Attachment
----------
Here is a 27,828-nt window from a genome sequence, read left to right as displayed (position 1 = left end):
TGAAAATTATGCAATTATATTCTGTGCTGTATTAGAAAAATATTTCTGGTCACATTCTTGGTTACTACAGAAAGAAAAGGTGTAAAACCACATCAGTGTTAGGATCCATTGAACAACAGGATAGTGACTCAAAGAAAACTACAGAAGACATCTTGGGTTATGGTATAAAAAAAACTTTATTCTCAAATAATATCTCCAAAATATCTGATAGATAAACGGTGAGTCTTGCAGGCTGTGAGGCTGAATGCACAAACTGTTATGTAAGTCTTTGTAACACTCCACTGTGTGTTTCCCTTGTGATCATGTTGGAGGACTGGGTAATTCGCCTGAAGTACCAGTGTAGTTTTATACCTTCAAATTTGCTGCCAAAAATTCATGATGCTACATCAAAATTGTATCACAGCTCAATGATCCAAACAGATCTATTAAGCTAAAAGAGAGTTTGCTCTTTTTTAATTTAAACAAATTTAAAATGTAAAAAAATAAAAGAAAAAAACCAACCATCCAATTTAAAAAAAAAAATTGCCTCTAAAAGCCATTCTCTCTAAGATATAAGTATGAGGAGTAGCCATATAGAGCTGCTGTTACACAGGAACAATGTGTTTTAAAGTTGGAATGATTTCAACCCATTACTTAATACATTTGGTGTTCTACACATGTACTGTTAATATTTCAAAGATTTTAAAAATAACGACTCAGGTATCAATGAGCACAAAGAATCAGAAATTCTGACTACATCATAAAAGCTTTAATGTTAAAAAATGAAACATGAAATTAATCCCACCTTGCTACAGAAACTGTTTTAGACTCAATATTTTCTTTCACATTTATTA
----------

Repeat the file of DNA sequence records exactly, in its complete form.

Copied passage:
Here is a 27,828-nt window from a genome sequence, read left to right as displayed (position 1 = left end):
TGAAAATTATGCAATTATATTCTGTGCTGTATTAGAAAAATATTTCTGGTCACATTCTTGGTTACTACAGAAAGAAAAGGTGTAAAACCACATCAGTGTTAGGATCCATTGAACAACAGGATAGTGACTCAAAGAAAACTACAGAAGACATCTTGGGTTATGGTATAAAAAAAACTTTATTCTCAAATAATATCTCCAAAATATCTGATAGATAAACGGTGAGTCTTGCAGGCTGTGAGGCTGAATGCACAAACTGTTATGTAAGTCTTTGTAACACTCCACTGTGTGTTTCCCTTGTGATCATGTTGGAGGACTGGGTAATTCGCCTGAAGTACCAGTGTAGTTTTATACCTTCAAATTTGCTGCCAAAAATTCATGATGCTACATCAAAATTGTATCACAGCTCAATGATCCAAACAGATCTATTAAGCTAAAAGAGAGTTTGCTCTTTTTTAATTTAAACAAATTTAAAATGTAAAAAAATAAAAGAAAAAAACCAACCATCCAATTTAAAAAAAAAAATTGCCTCTAAAAGCCATTCTCTCTAAGATATAAGTATGAGGAGTAGCCATATAGAGCTGCTGTTACACAGGAACAATGTGTTTTAAAGTTGGAATGATTTCAACCCATTACTTAATACATTTGGTGTTCTACACATGTACTGTTAATATTTCAAAGATTTTAAAAATAACGACTCAGGTATCAATGAGCACAAAGAATCAGAAATTCTGACTACATCATAAAAGCTTTAATGTTAAAAAATGAAACATGAAATTAATCCCACCTTGCTACAGAAACTGTTTTAGACTCAATATTTTCTTTCACATTTATTA